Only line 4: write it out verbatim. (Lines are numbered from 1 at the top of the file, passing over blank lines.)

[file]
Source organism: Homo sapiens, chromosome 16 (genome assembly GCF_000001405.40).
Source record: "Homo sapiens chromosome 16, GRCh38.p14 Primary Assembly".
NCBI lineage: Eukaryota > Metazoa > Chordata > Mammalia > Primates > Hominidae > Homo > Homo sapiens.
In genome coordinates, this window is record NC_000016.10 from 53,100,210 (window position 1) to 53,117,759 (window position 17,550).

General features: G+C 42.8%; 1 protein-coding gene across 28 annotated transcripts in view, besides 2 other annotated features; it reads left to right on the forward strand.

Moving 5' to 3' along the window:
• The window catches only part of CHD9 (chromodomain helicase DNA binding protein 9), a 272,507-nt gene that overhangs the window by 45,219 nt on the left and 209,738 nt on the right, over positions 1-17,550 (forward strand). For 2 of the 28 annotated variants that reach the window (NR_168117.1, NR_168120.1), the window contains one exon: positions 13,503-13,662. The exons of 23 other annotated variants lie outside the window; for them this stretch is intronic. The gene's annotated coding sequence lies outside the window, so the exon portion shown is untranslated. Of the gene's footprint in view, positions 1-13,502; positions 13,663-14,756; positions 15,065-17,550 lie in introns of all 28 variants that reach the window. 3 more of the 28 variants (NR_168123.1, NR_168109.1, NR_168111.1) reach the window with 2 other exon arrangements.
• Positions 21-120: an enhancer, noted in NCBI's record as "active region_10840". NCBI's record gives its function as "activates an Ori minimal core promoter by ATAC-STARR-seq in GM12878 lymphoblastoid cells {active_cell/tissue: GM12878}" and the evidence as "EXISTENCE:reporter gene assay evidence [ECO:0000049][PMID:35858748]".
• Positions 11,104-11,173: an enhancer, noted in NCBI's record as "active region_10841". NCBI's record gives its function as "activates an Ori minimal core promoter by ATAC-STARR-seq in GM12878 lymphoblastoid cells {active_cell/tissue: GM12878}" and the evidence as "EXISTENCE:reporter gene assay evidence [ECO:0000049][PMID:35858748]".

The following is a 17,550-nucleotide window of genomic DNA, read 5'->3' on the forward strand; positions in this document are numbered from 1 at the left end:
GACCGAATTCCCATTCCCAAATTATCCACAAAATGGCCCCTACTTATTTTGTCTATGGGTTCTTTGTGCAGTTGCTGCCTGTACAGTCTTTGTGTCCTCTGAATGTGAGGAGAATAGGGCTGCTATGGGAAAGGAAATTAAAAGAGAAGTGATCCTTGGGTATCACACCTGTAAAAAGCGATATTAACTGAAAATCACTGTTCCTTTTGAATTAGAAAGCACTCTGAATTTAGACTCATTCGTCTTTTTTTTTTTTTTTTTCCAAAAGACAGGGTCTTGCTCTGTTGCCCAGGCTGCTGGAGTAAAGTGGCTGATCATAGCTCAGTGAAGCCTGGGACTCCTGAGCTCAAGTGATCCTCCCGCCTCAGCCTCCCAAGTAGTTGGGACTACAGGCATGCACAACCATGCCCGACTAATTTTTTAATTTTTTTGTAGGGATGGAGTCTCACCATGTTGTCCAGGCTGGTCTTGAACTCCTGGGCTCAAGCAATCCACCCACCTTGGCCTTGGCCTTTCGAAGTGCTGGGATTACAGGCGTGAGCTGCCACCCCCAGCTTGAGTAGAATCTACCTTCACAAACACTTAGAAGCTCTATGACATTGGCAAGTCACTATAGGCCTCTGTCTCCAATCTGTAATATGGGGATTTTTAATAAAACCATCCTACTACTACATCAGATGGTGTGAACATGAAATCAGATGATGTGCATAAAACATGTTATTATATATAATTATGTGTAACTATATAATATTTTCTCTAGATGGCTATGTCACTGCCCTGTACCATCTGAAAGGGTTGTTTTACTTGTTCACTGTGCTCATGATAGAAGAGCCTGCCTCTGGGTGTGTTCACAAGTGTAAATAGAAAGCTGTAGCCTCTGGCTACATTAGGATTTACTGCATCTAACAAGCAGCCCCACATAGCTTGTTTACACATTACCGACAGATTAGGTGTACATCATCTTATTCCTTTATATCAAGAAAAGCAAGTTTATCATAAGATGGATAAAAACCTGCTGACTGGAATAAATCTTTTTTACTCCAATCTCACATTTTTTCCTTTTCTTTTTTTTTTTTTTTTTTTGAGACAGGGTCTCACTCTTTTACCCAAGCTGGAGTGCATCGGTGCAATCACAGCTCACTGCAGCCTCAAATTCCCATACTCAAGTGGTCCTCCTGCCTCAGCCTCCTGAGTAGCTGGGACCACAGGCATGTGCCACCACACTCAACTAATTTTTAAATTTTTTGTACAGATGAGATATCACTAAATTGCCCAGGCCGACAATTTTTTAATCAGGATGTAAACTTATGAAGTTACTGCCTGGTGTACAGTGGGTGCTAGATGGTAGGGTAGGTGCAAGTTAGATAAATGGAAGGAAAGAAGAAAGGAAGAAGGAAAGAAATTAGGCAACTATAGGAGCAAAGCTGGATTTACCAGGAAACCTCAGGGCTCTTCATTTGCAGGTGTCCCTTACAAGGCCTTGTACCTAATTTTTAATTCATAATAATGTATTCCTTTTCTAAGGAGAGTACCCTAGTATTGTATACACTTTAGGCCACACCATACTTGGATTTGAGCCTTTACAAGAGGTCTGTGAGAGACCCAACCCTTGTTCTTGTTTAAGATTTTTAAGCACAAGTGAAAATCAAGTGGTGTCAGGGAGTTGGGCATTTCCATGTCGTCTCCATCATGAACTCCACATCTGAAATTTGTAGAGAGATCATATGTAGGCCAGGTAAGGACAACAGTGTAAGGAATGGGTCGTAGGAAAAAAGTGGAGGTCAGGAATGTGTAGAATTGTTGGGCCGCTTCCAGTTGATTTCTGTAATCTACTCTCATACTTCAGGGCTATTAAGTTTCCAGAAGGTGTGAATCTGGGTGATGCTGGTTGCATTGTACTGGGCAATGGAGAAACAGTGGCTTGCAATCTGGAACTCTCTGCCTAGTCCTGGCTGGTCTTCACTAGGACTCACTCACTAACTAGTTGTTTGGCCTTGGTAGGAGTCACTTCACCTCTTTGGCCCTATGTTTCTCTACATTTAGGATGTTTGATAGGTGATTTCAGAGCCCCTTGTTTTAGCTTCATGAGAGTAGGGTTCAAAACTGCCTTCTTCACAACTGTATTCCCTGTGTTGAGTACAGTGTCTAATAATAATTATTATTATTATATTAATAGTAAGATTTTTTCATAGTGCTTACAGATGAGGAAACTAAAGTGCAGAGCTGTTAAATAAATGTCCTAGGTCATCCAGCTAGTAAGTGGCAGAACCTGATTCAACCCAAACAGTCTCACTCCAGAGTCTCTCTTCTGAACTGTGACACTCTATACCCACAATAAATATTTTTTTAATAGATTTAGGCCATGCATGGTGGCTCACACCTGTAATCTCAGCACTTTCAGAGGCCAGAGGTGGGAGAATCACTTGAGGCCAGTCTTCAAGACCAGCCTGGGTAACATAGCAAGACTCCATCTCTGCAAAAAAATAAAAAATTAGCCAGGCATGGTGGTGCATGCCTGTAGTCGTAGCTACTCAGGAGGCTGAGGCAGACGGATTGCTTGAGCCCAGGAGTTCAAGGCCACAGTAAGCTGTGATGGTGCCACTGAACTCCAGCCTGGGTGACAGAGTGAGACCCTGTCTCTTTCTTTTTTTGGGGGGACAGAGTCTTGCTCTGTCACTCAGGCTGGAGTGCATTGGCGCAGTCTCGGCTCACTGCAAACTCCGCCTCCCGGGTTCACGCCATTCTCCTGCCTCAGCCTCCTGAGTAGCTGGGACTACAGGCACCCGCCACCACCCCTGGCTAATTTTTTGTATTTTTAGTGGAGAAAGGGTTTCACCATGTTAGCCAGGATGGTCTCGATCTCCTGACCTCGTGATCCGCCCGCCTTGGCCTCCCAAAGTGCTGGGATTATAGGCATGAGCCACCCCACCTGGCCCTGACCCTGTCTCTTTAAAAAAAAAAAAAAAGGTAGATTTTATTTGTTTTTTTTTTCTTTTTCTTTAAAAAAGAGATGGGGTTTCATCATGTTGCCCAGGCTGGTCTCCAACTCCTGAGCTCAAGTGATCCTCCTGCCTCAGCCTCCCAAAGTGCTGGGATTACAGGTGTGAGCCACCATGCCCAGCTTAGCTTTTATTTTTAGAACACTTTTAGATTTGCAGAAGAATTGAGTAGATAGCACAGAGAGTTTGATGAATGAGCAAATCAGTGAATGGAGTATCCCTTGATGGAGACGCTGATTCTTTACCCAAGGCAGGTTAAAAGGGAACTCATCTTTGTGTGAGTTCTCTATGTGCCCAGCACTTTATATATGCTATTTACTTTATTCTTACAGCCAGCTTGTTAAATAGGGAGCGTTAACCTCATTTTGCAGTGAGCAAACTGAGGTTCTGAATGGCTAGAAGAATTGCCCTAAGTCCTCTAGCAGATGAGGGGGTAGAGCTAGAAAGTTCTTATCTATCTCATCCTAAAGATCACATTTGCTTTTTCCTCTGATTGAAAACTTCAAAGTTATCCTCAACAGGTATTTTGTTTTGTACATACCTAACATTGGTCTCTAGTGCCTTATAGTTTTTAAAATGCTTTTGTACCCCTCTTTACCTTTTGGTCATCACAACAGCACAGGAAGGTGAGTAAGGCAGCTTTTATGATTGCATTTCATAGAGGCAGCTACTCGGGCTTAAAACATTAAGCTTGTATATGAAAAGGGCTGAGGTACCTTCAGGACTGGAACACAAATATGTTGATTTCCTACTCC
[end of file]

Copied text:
In genome coordinates, this window is record NC_000016.10 from 53,100,210 (window position 1) to 53,117,759 (window position 17,550).